Announcing: Swim Lessons Now Offered through Junior Wai Koa!

As part of our ongoing effort to perfect our programs and offer the best services possible to our participants, we’re incredibly pleased to announce that this year, we are expanding our Junior Wai Koa program to include swim instruction. This expansion is the result of careful and extensive planning on behalf of our outreach and development committee. Sharing our goal to create a free swim program for under-resourced youth, we teamed up with former collegiate diver Erika Matheis.

Drowning is the second leading cause of death among American children and youth under 14 years old, and 88% of victims had insufficient formal swim training.[1] Several studies, including one by the World Health Organization, have concluded that children and youth residing in underserved communities are at the greatest risk of drowning because they are unlikely to take swimming lessons or participate in recreational swimming.[1][2] What’s more, the largest contributing factors in the learning gap are lack of access to pools and training materials as well as stereotyping.[2]

For members of the Live Water Foundation board, this information was impossible to ignore, especially for those of us who grew up in and around some of the very communities affected. Board member and lifelong Annapolis resident Mary Howser noticed that many of her peers who attended the same high school as her did not have the same opportunities as she. “When we did a drownproofing session in middle school, I saw several of my friends get moved to a different group. I later realized that it was due to them not knowing how to swim,” said Mary, whose community had a swim team that she joined when she was six years old. For her, the experience opened her eyes to the very real contrast in what is afforded to whom, and the implications of that reality.

We can’t imagine a life in Annapolis without water activity, and we want to see that for every resident – not just those with community swim teams. We strongly desire to foster a connection between kids and the natural world, but we can’t guarantee a secure connection that will last a lifetime if we don’t also cover the fundamental basics.

Components of the program include water safety, swimming lessons, learning how to paddleboard and kayak, and learning about the local environment. It is also an opportunity to build connections within the community and provide inspiration for the children. Engaging in group activities also increases a young person’s sense of relatedness, competence, and autonomy, and encourages positive, growth-oriented socialization, and young people who engage particularly in outdoor activities have a higher instance of lifelong physical activity.[3][4]

The swim program runs from June 4 through June 18 and prepares participants for the summer paddle program. During the swim program, participants will be assigned to a collegiate diver who will help develop the participant's swimming skills.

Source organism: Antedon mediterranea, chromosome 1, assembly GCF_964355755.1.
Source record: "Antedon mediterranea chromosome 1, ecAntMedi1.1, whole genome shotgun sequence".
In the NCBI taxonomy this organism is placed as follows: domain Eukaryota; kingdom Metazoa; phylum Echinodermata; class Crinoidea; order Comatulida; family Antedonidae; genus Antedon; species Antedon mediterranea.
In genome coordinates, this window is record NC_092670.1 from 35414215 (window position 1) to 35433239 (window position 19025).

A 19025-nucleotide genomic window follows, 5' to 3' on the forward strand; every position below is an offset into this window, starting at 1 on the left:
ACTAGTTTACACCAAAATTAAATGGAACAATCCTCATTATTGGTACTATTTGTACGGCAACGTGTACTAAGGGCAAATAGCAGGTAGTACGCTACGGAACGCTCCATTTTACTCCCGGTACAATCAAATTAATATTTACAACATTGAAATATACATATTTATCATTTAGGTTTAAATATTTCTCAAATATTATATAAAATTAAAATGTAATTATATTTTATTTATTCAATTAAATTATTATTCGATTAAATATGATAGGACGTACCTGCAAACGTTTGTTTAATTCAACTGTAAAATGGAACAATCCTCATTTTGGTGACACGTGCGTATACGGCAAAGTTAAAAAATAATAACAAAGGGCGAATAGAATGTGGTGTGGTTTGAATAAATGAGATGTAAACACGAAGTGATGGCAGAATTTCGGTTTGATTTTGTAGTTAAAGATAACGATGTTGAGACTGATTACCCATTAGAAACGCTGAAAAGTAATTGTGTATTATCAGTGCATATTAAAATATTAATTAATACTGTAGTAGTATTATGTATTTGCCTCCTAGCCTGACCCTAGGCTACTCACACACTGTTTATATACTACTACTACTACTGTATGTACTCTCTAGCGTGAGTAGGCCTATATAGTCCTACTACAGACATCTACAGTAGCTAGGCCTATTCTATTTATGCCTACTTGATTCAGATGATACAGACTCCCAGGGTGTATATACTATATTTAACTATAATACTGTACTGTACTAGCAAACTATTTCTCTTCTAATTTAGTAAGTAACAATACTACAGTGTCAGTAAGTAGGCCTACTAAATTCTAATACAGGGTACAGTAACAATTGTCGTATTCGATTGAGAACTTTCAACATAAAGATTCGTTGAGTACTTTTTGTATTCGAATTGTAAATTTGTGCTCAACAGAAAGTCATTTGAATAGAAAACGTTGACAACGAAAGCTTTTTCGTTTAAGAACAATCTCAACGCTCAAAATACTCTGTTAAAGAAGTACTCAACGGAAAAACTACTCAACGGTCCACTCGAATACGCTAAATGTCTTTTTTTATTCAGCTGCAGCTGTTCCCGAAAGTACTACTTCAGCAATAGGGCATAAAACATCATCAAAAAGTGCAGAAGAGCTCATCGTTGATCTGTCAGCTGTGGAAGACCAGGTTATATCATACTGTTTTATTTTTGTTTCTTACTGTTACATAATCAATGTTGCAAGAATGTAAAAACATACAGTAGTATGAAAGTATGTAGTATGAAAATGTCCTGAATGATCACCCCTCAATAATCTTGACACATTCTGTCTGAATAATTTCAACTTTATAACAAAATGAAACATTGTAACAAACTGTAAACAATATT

Below is our full 2022 programmatic schedule for Junior Wai Koa:

Swim program dates:

  1. Saturday, June 4, 8am - 10am: swim at Truxton Park pool
  2. Saturday, June 11, 8am - 10am: swim at Truxton Park pool
  3. Saturday, June 18, 8am - 10am: swim at Truxton Park pool

Paddle program dates:

  1. Wednesday, July 6, 10am - 12pm: swim/paddle at Truxton Park pool
  2. Friday, July 8, 10am - 12pm: swim/paddle at Truxton Park pool
  3. Wednesday, July 13, 10am - 12pm: paddle at Quiet Waters Park
  4. Friday, July 15, 10am - 12pm: paddle at Quiet Waters Park
  5. Wednesday, July 20, 10am - 12pm: paddle at Ellen Moyer Park or Truxton Park pool
  6. Friday, July 22, 10am - 12pm: paddle at Ellen Moyer Park
  7. Wednesday, July 27, 10am - 12pm: oyster cage building and paddle at Ellen Moyer Park
  8. Friday, July 29: 10am - 12pm: water monitoring and paddle at Ellen Moyer Park
  9. Saturday, August 6: Family Day picnic at Jonas Green Park

Want to get involved? We’re always looking for volunteers! Email brian@livewater.org, or send us a DM on social media. The kids would love to hang out with you!

 

Sources referenced:

[1] Brenner, R. A., Taneja, G. S., Haynie, D. L., Trumble, A. C., Qian, C., Klinger, R. M., & Klebanoff, M. A. (2009). Association between swimming lessons and drowning in childhood: a case-control study. Archives of pediatrics & adolescent medicine, 163(3), 203–210. https://doi.org/10.1001/archpediatrics.2008.563

[2] Susnara, Daniela M. and Curtner-Smith, Matthew (2022) "“It’s Up to Us:” Factors Influencing the

Perspectives and Practices of Instructors Working in an Out-of-School Swimming Program for

Underserved Children and Youth," International Journal of Aquatic Research and Education: Vol. 13: No. 4,

Article 3.

DOI: https://doi.org/10.25035/ijare.13.04.03

https://scholarworks.bgsu.edu/ijare/vol13/iss4/3 

[3] Eric G. Post, Nicole E. Green, Daniel A. Schaefer, Stephanie M. Trigsted, M. Alison Brooks, Timothy A. McGuine, Andrew M. Watson, David R. Bell,

Socioeconomic status of parents with children participating on youth club sport teams,

Physical Therapy in Sport, Volume 32, 2018: 126-132

[4] Griffin, Kent. “Exploring the Possibilities of Outdoor/Adventure Education.” Kinesiology Review 9, no. 4 (November 2020): 299–304.

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